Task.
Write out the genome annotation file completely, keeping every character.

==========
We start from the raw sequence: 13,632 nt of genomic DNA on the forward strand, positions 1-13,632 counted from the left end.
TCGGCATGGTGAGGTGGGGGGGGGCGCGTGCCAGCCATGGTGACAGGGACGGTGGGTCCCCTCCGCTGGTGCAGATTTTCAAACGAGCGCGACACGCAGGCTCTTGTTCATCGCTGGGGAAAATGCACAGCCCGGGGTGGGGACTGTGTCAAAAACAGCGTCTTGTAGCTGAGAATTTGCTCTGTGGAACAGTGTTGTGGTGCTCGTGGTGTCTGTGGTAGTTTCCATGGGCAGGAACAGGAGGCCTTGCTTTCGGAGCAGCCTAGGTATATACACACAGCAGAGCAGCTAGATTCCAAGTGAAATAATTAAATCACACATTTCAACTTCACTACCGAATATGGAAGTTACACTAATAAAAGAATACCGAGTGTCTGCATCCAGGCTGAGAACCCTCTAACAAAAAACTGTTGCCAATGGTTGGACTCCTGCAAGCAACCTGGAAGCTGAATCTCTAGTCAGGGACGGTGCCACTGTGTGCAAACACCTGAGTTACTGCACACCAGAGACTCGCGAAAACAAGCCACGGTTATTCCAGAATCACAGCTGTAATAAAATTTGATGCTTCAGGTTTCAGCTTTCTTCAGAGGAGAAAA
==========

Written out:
We start from the raw sequence: 13,632 nt of genomic DNA on the forward strand, positions 1-13,632 counted from the left end.
TCGGCATGGTGAGGTGGGGGGGGGCGCGTGCCAGCCATGGTGACAGGGACGGTGGGTCCCCTCCGCTGGTGCAGATTTTCAAACGAGCGCGACACGCAGGCTCTTGTTCATCGCTGGGGAAAATGCACAGCCCGGGGTGGGGACTGTGTCAAAAACAGCGTCTTGTAGCTGAGAATTTGCTCTGTGGAACAGTGTTGTGGTGCTCGTGGTGTCTGTGGTAGTTTCCATGGGCAGGAACAGGAGGCCTTGCTTTCGGAGCAGCCTAGGTATATACACACAGCAGAGCAGCTAGATTCCAAGTGAAATAATTAAATCACACATTTCAACTTCACTACCGAATATGGAAGTTACACTAATAAAAGAATACCGAGTGTCTGCATCCAGGCTGAGAACCCTCTAACAAAAAACTGTTGCCAATGGTTGGACTCCTGCAAGCAACCTGGAAGCTGAATCTCTAGTCAGGGACGGTGCCACTGTGTGCAAACACCTGAGTTACTGCACACCAGAGACTCGCGAAAACAAGCCACGGTTATTCCAGAATCACAGCTGTAATAAAATTTGATGCTTCAGGTTTCAGCTTTCTTCAGAGGAGAAAA